Washington, DC, June 8, 2012 — LeRoy Neiman, whose paintings, posters and famed handlebar mustache make him one of the most recognizable artists of our time, has written an autobiography that we celebrate today on his 91st birthday. He tells it all in All Told: My Art and Life Among Athletes, Playboys, Bunnies and Provocateurs.
In his new book, Neiman gives us the powerful story of his creative journey through rejection, along with his scoops on the famed and storied folk he’s met, cavorted with, and, yes, painted.
We journey along with him from his early years as a scrappy kid in Saint Paul, Minnesota, through his decision—before he even finished high school—to join the Army during the second great war, to his celebrated career as the “Playboy artist in residence,” as he calls himself; and from thence to see his work regularly featured on TV’s Wide World of Sports and to become the man who met and painted Muhammad Ali and virtually every sport and movie legend of his time.
To ring in a Frank Sinatra favorite—yes, he painted him too—he did it his way.
This book is superb, and not only for its incredible images. The real story that Neiman reveals—the one that makes this autobiography worth reading—is the struggle that underlies his extraordinary success, with sales of his prints that still bring in $10 million a year. Rejection was the name of the game that most of us would argue he won.
Neiman’s life struggle began at home with his beloved mother. “My mother never praised or encouraged me,” he writes, noting that once she even threw out his paintings. She opens and closes this book like a gossamer yet unbreakable thread that both held him and challenged him throughout his career.
In 1957 he was invited to the Corcoran in DC, was on display at Chicago’s Art Institute and traveled on to the Big Apple with the likes of Jasper Johns and Robert Rauschenberg.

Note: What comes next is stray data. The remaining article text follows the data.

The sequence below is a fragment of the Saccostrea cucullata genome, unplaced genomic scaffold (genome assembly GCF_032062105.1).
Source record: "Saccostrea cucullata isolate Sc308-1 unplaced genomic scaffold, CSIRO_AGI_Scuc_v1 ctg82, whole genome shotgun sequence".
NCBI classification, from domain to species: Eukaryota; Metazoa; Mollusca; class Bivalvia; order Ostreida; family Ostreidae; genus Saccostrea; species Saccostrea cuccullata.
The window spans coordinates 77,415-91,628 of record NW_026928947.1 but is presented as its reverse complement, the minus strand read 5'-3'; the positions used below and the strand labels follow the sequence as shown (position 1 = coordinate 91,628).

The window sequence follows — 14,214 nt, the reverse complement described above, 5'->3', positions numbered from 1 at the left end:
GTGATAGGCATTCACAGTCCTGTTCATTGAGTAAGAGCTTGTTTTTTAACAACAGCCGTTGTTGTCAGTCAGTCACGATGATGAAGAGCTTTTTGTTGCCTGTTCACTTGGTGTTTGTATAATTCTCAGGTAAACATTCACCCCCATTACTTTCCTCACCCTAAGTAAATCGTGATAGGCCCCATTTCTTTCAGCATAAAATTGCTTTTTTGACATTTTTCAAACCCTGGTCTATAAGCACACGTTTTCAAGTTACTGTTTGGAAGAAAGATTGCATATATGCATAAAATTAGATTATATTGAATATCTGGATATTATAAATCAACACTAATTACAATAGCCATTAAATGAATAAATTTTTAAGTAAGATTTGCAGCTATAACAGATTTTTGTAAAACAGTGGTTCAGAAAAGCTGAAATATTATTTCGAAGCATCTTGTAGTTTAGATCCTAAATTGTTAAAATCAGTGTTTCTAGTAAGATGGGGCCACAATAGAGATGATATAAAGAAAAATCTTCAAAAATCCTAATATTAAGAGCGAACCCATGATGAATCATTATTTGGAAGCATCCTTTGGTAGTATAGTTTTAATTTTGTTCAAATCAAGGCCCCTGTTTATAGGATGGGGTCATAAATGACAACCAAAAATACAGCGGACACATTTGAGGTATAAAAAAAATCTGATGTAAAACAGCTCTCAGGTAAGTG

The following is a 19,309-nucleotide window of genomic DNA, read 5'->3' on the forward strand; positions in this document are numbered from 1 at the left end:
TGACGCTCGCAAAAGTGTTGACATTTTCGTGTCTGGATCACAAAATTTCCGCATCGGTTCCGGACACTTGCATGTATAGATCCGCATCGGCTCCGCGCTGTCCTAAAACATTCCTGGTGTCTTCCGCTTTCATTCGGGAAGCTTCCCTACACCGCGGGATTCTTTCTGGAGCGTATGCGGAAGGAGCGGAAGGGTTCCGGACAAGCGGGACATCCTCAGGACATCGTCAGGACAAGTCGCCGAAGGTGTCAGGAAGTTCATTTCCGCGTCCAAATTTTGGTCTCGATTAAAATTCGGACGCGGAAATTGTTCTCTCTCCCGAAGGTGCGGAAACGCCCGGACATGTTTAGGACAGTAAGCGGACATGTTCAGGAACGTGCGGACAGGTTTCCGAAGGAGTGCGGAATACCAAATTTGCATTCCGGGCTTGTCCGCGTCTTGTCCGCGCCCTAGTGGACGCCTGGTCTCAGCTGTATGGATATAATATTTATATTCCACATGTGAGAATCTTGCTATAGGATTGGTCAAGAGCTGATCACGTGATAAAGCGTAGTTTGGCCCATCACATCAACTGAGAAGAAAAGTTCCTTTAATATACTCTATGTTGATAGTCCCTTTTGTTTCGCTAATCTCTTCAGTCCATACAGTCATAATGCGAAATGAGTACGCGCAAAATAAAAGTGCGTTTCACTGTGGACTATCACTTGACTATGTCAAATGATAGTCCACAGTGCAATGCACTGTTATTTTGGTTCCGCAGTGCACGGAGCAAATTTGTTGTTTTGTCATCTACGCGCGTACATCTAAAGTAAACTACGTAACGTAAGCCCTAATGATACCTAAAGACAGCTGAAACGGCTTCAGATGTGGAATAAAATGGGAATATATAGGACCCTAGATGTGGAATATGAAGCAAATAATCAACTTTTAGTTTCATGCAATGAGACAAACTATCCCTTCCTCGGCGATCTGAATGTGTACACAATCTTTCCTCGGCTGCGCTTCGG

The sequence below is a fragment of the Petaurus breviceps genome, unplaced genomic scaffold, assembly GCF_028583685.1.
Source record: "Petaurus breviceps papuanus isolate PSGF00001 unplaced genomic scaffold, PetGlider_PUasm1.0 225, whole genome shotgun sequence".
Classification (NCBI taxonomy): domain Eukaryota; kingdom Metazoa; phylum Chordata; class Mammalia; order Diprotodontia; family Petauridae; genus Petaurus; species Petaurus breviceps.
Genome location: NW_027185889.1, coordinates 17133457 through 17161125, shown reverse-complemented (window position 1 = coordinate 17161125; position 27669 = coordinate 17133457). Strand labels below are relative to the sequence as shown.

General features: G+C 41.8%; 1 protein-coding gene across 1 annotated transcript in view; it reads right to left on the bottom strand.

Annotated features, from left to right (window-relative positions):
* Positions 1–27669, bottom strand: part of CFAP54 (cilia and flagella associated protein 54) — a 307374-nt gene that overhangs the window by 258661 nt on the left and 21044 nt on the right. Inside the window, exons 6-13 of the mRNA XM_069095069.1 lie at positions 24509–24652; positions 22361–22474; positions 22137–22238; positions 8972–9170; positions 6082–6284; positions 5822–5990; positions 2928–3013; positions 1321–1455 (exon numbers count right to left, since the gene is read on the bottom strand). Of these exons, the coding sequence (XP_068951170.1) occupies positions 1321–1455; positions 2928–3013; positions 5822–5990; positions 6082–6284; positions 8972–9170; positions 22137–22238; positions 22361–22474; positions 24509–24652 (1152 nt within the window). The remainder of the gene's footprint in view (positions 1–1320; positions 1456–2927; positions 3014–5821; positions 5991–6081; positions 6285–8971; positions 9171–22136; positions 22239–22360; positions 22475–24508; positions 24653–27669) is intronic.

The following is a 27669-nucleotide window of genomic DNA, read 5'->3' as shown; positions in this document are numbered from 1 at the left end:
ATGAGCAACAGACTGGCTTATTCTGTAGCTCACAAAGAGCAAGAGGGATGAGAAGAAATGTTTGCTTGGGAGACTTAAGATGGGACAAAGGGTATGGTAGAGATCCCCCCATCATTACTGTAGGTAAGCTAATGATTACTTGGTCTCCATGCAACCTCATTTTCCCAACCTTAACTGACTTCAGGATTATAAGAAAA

But Neiman’s work did not pass muster with the elite New York critics’ club.
In spite of them, he sold paintings faster than he could paint them. And he was off to the races, literally and figuratively: His paintings of jockeys and thoroughbreds are now the stuff of urban legends.
As far as Neiman was concerned, let the critics be damned. He resolutely refused to “defer” to those he dubbed “the art elites.”
LeRoy Neiman knew what he was about. “Imagination comes of not having things,” key words he used to describe the creative soul. “Paintings were windows …” Lessons like these inform the fullness, the speed of the images that flash off his canvases.
Insert “artist” for writer in these words by Henry James and you have LeRoy Neiman: A writer is someone on whom nothing is lost.
Consider these facts culled from his curriculum vitae:
He goes AWOL briefly from the Army but comes home with an honorable discharge and five battle stars. Neiman notes, “The most significant designation on those discharge papers of November 20, 1945 was Army T/4 Artist.”
He learns his craft at the School of The Art Institute of Chicago, where he also taught, as well as at the University of Chicago and the University of Illinois. He studies his peers. The power of Jackson Pollock and Willem de Kooning seems to him “like witnessing a powerful switch from one way of seeing the world to another,” words that provide a key to the invention that marks his work.